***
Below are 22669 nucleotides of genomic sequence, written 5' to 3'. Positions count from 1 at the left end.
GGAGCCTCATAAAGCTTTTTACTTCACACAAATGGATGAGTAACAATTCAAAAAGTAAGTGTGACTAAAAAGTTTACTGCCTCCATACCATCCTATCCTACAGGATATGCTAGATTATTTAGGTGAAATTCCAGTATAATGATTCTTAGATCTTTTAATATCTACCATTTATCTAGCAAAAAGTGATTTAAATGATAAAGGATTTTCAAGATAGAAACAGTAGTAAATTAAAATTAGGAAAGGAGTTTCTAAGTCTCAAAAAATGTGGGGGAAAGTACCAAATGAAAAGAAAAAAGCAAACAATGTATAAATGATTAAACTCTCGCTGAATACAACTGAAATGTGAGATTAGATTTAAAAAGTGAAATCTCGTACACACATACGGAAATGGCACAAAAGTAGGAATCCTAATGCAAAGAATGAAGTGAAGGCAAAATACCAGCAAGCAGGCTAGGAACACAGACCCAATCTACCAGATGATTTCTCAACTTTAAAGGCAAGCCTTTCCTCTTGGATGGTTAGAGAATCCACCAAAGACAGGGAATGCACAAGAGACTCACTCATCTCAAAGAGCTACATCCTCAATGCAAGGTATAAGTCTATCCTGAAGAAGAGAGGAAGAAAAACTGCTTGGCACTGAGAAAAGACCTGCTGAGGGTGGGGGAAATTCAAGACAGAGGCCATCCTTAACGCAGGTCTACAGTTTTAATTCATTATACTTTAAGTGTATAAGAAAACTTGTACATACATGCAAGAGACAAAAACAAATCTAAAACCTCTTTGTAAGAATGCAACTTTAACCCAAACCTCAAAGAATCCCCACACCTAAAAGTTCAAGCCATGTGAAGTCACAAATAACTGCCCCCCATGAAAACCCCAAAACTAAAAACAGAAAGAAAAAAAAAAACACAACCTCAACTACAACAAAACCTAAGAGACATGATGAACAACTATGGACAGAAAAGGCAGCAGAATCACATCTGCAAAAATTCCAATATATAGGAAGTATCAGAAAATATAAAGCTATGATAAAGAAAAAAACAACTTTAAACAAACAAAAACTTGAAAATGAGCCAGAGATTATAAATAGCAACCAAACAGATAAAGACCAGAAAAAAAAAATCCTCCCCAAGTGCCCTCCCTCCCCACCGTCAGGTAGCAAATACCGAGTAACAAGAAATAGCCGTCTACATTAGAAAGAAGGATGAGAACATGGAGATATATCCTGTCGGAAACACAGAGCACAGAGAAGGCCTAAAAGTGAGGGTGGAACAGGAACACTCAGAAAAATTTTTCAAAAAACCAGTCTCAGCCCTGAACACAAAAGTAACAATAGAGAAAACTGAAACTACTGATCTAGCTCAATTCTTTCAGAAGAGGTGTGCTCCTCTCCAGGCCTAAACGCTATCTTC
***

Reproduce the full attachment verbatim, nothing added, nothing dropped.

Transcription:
Below are 22669 nucleotides of genomic sequence, written 5' to 3'. Positions count from 1 at the left end.
GGAGCCTCATAAAGCTTTTTACTTCACACAAATGGATGAGTAACAATTCAAAAAGTAAGTGTGACTAAAAAGTTTACTGCCTCCATACCATCCTATCCTACAGGATATGCTAGATTATTTAGGTGAAATTCCAGTATAATGATTCTTAGATCTTTTAATATCTACCATTTATCTAGCAAAAAGTGATTTAAATGATAAAGGATTTTCAAGATAGAAACAGTAGTAAATTAAAATTAGGAAAGGAGTTTCTAAGTCTCAAAAAATGTGGGGGAAAGTACCAAATGAAAAGAAAAAAGCAAACAATGTATAAATGATTAAACTCTCGCTGAATACAACTGAAATGTGAGATTAGATTTAAAAAGTGAAATCTCGTACACACATACGGAAATGGCACAAAAGTAGGAATCCTAATGCAAAGAATGAAGTGAAGGCAAAATACCAGCAAGCAGGCTAGGAACACAGACCCAATCTACCAGATGATTTCTCAACTTTAAAGGCAAGCCTTTCCTCTTGGATGGTTAGAGAATCCACCAAAGACAGGGAATGCACAAGAGACTCACTCATCTCAAAGAGCTACATCCTCAATGCAAGGTATAAGTCTATCCTGAAGAAGAGAGGAAGAAAAACTGCTTGGCACTGAGAAAAGACCTGCTGAGGGTGGGGGAAATTCAAGACAGAGGCCATCCTTAACGCAGGTCTACAGTTTTAATTCATTATACTTTAAGTGTATAAGAAAACTTGTACATACATGCAAGAGACAAAAACAAATCTAAAACCTCTTTGTAAGAATGCAACTTTAACCCAAACCTCAAAGAATCCCCACACCTAAAAGTTCAAGCCATGTGAAGTCACAAATAACTGCCCCCCATGAAAACCCCAAAACTAAAAACAGAAAGAAAAAAAAAAACACAACCTCAACTACAACAAAACCTAAGAGACATGATGAACAACTATGGACAGAAAAGGCAGCAGAATCACATCTGCAAAAATTCCAATATATAGGAAGTATCAGAAAATATAAAGCTATGATAAAGAAAAAAACAACTTTAAACAAACAAAAACTTGAAAATGAGCCAGAGATTATAAATAGCAACCAAACAGATAAAGACCAGAAAAAAAAAATCCTCCCCAAGTGCCCTCCCTCCCCACCGTCAGGTAGCAAATACCGAGTAACAAGAAATAGCCGTCTACATTAGAAAGAAGGATGAGAACATGGAGATATATCCTGTCGGAAACACAGAGCACAGAGAAGGCCTAAAAGTGAGGGTGGAACAGGAACACTCAGAAAAATTTTTCAAAAAACCAGTCTCAGCCCTGAACACAAAAGTAACAATAGAGAAAACTGAAACTACTGATCTAGCTCAATTCTTTCAGAAGAGGTGTGCTCCTCTCCAGGCCTAAACGCTATCTTC